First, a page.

What is BBC Spark?
Created in 2012, BBC Spark is an in-house team that brings resources, skills, ideas and methodologies to help other parts of the BBC think differently about the way they work and change for the better. Spark’s mission is to make the BBC the most efficient and effective public service broadcaster in the world, maximising value for audiences and creating capacity to meet new challenges.
Some of the difficulties Spark faced in the first two or three years will be familiar to change managers everywhere. Changes often wouldn’t stick beyond the time-frame of a project, ownership of change was difficult to handover to the business and gradually old behaviours crept back in. Sometimes champions from the team would use the knowledge gained with Spark to move roles, taking the experience with them (although hopefully to a new area of the BBC!)
Lean for Leaders
Spark set about addressing these common challenges by instigating the Lean for Leaders programme in April 2015. The main objective was to achieve value for money by equipping a small but critical body of staff with the tools to deliver change and become lean champions within the BBC.
The pilot ran from June-August 2015 and involved two groups of willing volunteers from around the BBC, with one group from BBC Archives, and another made up of staff members from Radio Multiplatform, BBC Monitoring, TV Licensing as well as others. The only criterion for attending was that people should have a ‘burning platform’ for change: a problem statement to address as well as support from management to divert resources to their project.
In order to assess the success or otherwise of the pilot, we monitored various metrics including quality and relevance of the training, % of delegates who attended coaching sessions and the overall impact of the programme, assessed 12 weeks later.
At the end of August the pilot was deemed a success, with feedback scores averaging around the 90% mark, 80% of delegates attending at least one coaching session, and nearly half attending three or more.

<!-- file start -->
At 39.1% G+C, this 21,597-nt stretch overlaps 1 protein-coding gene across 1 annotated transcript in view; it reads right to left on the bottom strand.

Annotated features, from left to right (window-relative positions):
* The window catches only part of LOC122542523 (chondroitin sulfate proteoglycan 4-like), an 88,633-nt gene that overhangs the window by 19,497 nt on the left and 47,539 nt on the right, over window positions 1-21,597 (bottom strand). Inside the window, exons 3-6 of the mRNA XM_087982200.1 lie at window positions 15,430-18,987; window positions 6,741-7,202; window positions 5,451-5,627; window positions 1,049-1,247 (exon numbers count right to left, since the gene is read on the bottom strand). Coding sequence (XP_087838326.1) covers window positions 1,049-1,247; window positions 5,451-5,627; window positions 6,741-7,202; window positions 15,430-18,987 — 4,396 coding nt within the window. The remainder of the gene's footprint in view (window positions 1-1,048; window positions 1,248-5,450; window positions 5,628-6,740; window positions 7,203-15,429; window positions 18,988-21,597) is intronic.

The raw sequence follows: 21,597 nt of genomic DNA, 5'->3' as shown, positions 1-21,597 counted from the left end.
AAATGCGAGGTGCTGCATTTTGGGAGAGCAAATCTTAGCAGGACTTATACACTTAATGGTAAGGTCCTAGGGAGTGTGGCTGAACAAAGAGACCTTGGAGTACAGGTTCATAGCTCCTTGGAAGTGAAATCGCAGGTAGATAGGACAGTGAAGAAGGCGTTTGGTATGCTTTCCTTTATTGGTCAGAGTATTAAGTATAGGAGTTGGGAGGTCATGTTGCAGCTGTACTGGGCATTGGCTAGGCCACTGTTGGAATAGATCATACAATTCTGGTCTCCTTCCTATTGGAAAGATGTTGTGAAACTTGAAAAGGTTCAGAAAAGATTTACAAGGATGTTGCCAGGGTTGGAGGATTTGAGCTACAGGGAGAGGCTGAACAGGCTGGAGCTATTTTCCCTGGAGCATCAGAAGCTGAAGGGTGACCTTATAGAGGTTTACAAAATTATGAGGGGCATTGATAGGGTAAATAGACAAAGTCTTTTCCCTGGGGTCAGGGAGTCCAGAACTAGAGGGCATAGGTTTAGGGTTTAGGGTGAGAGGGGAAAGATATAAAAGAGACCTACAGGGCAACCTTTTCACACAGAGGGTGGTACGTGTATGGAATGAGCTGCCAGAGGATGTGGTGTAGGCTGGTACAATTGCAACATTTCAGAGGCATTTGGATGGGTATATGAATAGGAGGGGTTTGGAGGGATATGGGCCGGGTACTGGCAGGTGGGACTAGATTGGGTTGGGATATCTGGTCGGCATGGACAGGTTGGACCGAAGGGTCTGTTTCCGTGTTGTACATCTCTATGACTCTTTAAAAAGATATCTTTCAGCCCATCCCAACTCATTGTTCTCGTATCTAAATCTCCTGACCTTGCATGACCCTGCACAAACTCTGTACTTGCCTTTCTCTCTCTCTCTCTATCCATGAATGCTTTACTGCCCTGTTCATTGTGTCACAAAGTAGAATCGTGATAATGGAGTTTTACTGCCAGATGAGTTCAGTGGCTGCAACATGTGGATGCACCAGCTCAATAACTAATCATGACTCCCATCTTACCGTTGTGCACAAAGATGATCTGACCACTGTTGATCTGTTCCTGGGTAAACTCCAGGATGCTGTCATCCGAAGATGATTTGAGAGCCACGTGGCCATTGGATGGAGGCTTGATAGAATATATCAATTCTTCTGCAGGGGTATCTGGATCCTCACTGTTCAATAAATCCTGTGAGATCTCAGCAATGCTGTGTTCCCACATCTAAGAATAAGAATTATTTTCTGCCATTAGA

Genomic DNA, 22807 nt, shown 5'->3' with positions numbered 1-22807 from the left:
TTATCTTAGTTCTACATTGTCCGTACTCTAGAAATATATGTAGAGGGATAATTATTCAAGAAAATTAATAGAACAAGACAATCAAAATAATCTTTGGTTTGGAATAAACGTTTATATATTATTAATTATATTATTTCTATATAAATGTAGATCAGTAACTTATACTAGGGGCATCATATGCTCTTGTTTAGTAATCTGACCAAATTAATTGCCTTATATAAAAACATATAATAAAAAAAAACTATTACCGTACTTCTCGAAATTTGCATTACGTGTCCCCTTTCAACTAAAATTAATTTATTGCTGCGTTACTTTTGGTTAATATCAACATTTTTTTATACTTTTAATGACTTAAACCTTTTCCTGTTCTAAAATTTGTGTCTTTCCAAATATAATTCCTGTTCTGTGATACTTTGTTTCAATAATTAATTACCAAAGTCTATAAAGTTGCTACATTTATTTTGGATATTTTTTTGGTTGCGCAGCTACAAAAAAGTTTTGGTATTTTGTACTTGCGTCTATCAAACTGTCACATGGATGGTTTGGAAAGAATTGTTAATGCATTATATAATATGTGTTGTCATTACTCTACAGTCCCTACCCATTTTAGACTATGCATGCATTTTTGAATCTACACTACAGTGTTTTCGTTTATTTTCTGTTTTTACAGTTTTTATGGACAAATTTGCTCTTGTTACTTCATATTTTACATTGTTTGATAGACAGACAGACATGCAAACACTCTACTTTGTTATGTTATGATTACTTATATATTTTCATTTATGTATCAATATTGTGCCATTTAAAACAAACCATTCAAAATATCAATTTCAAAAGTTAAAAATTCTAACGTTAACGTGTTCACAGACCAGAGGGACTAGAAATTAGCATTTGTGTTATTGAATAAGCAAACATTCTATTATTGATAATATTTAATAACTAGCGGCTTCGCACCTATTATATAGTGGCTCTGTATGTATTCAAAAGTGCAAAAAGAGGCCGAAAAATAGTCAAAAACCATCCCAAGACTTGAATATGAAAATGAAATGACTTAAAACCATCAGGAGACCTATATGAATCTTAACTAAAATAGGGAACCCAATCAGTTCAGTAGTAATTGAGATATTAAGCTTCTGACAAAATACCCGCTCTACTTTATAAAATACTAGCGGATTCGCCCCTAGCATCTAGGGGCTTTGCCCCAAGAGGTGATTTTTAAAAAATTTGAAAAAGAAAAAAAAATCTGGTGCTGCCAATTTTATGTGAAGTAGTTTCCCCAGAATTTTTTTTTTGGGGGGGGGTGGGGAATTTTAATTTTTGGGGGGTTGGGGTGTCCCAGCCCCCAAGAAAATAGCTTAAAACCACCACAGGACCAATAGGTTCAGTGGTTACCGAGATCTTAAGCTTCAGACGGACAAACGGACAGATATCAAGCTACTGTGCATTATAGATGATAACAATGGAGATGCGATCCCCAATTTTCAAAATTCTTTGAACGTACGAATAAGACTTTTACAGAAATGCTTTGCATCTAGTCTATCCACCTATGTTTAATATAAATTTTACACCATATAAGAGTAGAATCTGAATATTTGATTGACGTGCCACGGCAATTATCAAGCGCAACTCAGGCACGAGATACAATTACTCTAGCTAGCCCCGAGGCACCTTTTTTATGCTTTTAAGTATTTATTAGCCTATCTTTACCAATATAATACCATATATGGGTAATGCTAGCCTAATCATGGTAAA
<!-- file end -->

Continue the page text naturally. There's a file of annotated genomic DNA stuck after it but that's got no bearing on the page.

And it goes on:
Another interesting trend was apparent from the pilot metrics. As one group was made up of staff from one department (BBC Archives) and the other mixed, we were able to compare the difference between these two approaches. Feedback scores on the training were significantly higher in the Archives group, in the mid to high nineties, while the mixed group were in the mid-eighties. Conversion to coaching was also a lot better with the Archives group, with 64% receiving three or more coaching sessions compared to 33% in the mixed group. One of the most telling results was the ‘Overall Impact’ scores from both groups; Archives assessed the impact of the programme as 89% positive, compared to 62% from the mixed group.
These results indicated that the ideal conditions for a positive outcome would be to engage with sponsors who are overseeing a change programme in a specific area, as this was the case in Archives. This would make the job of recruiting attendees much easier as it would only require a single point of contact, and would also provide an ‘escalation point’ if issues arose or people were struggling to fit their improvement work into their daily routines.
With this in mind, Lean for Leaders became a part of business-as-usual with waves commissioned by BBC Monitoring, BBC Scotland Production and Enterprise IT. Mixed-group courses were also run so that keen individuals would not miss out; however the strategic focus was on supporting key stakeholders with their change programmes.
Lean for Leaders culminated in a ‘Celebrate Success’ event just before Christmas, exactly six months after the first training day, where our senior sponsors had the chance to meet the team and review the work that had been done by Lean for Leaders delegates. This was a great opportunity to reflect as a team on what had been achieved in a relatively short space of time.
Tailoring the Message
One of the key factors in building a successful programme was tailoring the message for a unique BBC culture. Without a commercial imperative, the lifeblood of the BBC is its creativity. Much of Spark’s improvement work focuses on allowing more time for, or finding ways to enhance, creativity. Anyone who has worked at the corporation will tell you that business terms like ‘continuous improvement’ and ‘cost-efficiency’ are a big turn-off; our challenge was to present a lean methodology in a way that would land positively.